Prepending underscores to symbol names in dlsym() (commit 20613)

Mike Frysinger vapier at
Tue Jan 8 16:54:29 UTC 2008

On Tuesday 08 January 2008, Daniel Jacobowitz wrote:
> On Tue, Jan 08, 2008 at 04:17:02PM +0000, Will Newton wrote:
> > On Jan 8, 2008 4:06 PM, Daniel Jacobowitz <drow at> wrote:
> > > On Tue, Jan 08, 2008 at 03:58:00PM +0000, Will Newton wrote:
> > > > Agreed, my question is whether or not adding the underscore is the
> > > > correct thing to do even if your architecture prepends an underscore
> > > > to symbol names? Is there a particular reason why this was done for
> > > > Blackfin, to make a particular app work? I am trying to find out what
> > > > the correct behaviour of dlsym is, for example does it behave like
> > > > this on other Unixes that have leading underscores on symbols.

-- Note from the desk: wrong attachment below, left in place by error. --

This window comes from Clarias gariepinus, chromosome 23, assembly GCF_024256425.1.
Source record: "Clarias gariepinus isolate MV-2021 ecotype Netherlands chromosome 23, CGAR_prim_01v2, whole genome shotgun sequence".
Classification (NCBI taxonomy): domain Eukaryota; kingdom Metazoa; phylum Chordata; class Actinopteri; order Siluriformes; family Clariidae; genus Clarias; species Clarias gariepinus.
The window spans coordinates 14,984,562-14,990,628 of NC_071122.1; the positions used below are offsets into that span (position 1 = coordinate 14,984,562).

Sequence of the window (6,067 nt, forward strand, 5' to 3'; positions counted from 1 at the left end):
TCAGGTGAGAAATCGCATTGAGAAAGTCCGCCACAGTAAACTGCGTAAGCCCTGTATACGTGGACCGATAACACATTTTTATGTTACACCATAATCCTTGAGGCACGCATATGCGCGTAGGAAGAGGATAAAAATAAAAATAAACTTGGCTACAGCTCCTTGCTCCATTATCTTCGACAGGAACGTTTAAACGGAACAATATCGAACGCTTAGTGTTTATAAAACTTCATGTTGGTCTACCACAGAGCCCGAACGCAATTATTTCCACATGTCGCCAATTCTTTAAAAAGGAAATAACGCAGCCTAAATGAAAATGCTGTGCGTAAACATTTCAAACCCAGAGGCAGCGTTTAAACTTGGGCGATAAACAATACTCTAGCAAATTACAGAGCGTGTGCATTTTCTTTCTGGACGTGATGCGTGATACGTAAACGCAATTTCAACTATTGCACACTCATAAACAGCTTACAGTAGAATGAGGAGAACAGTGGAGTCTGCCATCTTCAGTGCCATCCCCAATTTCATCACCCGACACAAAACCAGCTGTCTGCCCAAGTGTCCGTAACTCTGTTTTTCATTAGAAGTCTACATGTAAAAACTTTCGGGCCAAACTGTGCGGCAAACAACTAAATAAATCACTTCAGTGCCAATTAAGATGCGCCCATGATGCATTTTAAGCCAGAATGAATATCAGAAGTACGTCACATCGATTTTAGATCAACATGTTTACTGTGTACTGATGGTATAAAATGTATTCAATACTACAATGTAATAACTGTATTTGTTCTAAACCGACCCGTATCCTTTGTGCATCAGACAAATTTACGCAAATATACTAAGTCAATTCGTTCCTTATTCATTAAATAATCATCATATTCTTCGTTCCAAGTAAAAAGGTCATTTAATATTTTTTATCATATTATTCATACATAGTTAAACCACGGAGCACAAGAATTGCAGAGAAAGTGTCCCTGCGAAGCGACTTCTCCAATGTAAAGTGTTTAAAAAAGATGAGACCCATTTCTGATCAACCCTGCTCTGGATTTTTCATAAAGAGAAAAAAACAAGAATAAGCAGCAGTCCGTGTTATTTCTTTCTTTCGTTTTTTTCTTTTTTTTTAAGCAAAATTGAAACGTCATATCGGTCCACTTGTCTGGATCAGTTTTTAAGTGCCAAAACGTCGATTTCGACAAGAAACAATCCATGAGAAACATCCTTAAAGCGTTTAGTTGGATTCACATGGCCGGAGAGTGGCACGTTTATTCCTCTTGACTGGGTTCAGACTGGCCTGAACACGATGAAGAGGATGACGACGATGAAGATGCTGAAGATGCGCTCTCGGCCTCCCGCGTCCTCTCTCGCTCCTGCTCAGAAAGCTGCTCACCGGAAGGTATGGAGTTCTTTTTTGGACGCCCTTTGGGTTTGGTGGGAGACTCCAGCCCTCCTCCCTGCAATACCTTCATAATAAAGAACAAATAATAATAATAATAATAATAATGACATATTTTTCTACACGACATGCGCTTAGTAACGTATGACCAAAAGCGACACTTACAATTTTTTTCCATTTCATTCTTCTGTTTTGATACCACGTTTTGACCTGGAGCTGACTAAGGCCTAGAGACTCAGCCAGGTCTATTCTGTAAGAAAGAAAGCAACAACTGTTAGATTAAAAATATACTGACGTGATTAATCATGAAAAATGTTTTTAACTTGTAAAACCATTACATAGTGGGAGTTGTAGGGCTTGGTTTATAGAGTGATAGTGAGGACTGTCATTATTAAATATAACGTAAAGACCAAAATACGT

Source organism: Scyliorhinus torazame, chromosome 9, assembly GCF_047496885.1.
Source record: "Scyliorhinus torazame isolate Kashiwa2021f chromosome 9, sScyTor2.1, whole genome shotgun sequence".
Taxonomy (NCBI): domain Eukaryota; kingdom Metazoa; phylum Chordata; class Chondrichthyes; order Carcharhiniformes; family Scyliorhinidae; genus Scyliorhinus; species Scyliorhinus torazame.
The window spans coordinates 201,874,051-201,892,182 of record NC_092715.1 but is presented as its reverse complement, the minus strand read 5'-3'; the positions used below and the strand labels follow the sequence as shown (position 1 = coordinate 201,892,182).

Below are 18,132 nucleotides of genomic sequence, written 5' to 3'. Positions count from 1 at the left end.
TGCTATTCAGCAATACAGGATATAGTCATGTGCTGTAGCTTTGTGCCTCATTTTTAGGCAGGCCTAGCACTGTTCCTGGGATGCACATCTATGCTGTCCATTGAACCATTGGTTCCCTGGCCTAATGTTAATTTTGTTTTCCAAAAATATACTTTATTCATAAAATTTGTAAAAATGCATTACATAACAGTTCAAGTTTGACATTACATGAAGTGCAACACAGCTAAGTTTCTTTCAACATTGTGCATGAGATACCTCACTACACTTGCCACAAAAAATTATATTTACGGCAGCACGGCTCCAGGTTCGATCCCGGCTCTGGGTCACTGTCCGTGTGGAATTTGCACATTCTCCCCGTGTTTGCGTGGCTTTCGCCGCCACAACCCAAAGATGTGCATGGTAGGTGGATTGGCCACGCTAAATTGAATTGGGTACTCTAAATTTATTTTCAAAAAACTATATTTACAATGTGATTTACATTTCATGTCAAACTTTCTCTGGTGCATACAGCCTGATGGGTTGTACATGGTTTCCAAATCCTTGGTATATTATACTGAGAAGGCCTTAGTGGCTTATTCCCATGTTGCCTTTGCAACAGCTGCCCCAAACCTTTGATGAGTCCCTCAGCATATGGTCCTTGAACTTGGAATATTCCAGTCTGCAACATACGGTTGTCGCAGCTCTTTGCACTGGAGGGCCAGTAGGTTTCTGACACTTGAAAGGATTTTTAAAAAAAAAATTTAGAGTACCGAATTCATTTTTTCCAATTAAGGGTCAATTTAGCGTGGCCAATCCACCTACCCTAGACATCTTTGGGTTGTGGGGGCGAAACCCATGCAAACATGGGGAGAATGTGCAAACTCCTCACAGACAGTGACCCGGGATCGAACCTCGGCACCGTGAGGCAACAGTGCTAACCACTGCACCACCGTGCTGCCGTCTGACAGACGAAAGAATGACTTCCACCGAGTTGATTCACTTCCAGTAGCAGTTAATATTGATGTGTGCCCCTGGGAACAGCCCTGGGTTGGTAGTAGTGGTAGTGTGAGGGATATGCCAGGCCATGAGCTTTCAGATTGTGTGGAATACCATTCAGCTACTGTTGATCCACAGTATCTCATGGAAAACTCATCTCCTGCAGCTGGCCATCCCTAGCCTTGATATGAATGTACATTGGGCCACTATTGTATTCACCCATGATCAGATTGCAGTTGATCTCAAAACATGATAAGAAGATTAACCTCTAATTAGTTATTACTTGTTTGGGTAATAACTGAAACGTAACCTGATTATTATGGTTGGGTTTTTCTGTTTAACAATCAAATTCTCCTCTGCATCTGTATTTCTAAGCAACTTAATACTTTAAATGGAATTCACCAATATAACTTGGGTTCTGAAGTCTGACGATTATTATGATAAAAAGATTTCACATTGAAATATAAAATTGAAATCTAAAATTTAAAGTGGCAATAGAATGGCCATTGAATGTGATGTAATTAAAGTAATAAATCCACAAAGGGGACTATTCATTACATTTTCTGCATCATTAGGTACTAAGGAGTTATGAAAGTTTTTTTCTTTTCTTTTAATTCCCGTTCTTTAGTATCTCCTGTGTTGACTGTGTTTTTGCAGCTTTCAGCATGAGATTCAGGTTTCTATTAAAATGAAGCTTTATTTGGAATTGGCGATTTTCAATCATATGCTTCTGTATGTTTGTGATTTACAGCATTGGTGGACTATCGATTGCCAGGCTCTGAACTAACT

> > >
> > > There are pretty much no Unixes that do this; a few embedded Linux
> > > ports are the only exceptions I've ever encountered.
> >
> > I think I got the impression from the Levine "Linkers and Loaders"
> > book (my copy of which seems to have vanished) that prepending an
> > underscore to symbol names was common practice. Perhaps it was an
> > a.out thing, that's rather before my time though...
> Not on modern Unixes, anyway.  Some *-elf targets do, and more *-coff
> and *-aout targets.
> As I understand it, the only reasons are habit and to accomodate an
> assembler syntax which makes symbol names ambiguous with something
> else (e.g. register names).  If it's a habit, expect everyone to have
> the habit; if it's to accomodate the assembler, expect everyone to
> accomodate the assembler.  So there shouldn't be any symbols without
> the underscore.

the Blackfin reason was backwards compatibility with existing propriety 
toolchains (and we didnt have input for those toolchains at their time of 
creation).  at this point, we've screwed ourselves into an ABI corner, so 
there probably wont be a way to get ourselves out.  unless another Blackfin 
comes along that is not opcode compatible ... and we feel like shouldering 
the development burden.
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